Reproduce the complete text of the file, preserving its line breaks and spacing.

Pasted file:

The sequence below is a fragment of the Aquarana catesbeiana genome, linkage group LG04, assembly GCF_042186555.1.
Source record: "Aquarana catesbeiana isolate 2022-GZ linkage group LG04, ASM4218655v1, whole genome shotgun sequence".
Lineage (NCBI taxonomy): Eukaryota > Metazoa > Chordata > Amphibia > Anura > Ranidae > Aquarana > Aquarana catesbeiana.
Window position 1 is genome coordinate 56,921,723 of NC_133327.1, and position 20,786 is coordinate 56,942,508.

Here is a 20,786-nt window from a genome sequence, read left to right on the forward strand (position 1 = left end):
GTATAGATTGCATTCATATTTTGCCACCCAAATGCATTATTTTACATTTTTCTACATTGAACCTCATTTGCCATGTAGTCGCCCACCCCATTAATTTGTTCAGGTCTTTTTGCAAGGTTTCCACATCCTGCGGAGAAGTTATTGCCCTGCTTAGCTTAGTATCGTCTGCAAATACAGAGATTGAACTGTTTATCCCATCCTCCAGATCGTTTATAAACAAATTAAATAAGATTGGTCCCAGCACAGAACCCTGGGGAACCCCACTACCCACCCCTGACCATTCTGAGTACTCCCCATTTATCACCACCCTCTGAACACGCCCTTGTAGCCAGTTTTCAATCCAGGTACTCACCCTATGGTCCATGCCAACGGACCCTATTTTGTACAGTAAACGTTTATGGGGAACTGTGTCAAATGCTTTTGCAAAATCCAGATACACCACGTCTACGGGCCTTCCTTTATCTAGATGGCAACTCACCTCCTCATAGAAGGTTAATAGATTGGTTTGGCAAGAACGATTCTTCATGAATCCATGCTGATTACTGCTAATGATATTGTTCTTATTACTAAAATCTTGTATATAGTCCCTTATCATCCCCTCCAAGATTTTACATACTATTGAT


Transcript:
The sequence below is a fragment of the Aquarana catesbeiana genome, linkage group LG04, assembly GCF_042186555.1.
Source record: "Aquarana catesbeiana isolate 2022-GZ linkage group LG04, ASM4218655v1, whole genome shotgun sequence".
Lineage (NCBI taxonomy): Eukaryota > Metazoa > Chordata > Amphibia > Anura > Ranidae > Aquarana > Aquarana catesbeiana.
Window position 1 is genome coordinate 56,921,723 of NC_133327.1, and position 20,786 is coordinate 56,942,508.

Here is a 20,786-nt window from a genome sequence, read left to right on the forward strand (position 1 = left end):
GTATAGATTGCATTCATATTTTGCCACCCAAATGCATTATTTTACATTTTTCTACATTGAACCTCATTTGCCATGTAGTCGCCCACCCCATTAATTTGTTCAGGTCTTTTTGCAAGGTTTCCACATCCTGCGGAGAAGTTATTGCCCTGCTTAGCTTAGTATCGTCTGCAAATACAGAGATTGAACTGTTTATCCCATCCTCCAGATCGTTTATAAACAAATTAAATAAGATTGGTCCCAGCACAGAACCCTGGGGAACCCCACTACCCACCCCTGACCATTCTGAGTACTCCCCATTTATCACCACCCTCTGAACACGCCCTTGTAGCCAGTTTTCAATCCAGGTACTCACCCTATGGTCCATGCCAACGGACCCTATTTTGTACAGTAAACGTTTATGGGGAACTGTGTCAAATGCTTTTGCAAAATCCAGATACACCACGTCTACGGGCCTTCCTTTATCTAGATGGCAACTCACCTCCTCATAGAAGGTTAATAGATTGGTTTGGCAAGAACGATTCTTCATGAATCCATGCTGATTACTGCTAATGATATTGTTCTTATTACTAAAATCTTGTATATAGTCCCTTATCATCCCCTCCAAGATTTTACATACTATTGAT